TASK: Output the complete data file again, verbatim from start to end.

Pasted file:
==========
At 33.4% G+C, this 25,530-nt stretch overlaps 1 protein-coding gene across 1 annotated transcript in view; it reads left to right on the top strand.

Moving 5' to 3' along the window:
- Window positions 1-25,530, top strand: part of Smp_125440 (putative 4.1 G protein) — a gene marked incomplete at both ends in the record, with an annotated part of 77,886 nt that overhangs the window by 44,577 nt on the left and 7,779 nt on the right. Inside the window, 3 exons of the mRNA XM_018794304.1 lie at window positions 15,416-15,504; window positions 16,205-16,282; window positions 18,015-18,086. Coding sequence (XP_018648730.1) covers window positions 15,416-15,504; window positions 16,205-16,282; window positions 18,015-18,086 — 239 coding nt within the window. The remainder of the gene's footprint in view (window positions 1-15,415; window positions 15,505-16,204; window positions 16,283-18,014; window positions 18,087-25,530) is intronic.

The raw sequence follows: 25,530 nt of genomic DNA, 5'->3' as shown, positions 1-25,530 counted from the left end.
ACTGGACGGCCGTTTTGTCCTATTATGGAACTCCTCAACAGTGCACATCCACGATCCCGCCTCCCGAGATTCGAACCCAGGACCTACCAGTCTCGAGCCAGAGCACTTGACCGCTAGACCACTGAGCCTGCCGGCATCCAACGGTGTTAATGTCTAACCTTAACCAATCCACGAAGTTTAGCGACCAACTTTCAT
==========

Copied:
At 33.4% G+C, this 25,530-nt stretch overlaps 1 protein-coding gene across 1 annotated transcript in view; it reads left to right on the top strand.

Moving 5' to 3' along the window:
- Window positions 1-25,530, top strand: part of Smp_125440 (putative 4.1 G protein) — a gene marked incomplete at both ends in the record, with an annotated part of 77,886 nt that overhangs the window by 44,577 nt on the left and 7,779 nt on the right. Inside the window, 3 exons of the mRNA XM_018794304.1 lie at window positions 15,416-15,504; window positions 16,205-16,282; window positions 18,015-18,086. Coding sequence (XP_018648730.1) covers window positions 15,416-15,504; window positions 16,205-16,282; window positions 18,015-18,086 — 239 coding nt within the window. The remainder of the gene's footprint in view (window positions 1-15,415; window positions 15,505-16,204; window positions 16,283-18,014; window positions 18,087-25,530) is intronic.

The raw sequence follows: 25,530 nt of genomic DNA, 5'->3' as shown, positions 1-25,530 counted from the left end.
ACTGGACGGCCGTTTTGTCCTATTATGGAACTCCTCAACAGTGCACATCCACGATCCCGCCTCCCGAGATTCGAACCCAGGACCTACCAGTCTCGAGCCAGAGCACTTGACCGCTAGACCACTGAGCCTGCCGGCATCCAACGGTGTTAATGTCTAACCTTAACCAATCCACGAAGTTTAGCGACCAACTTTCAT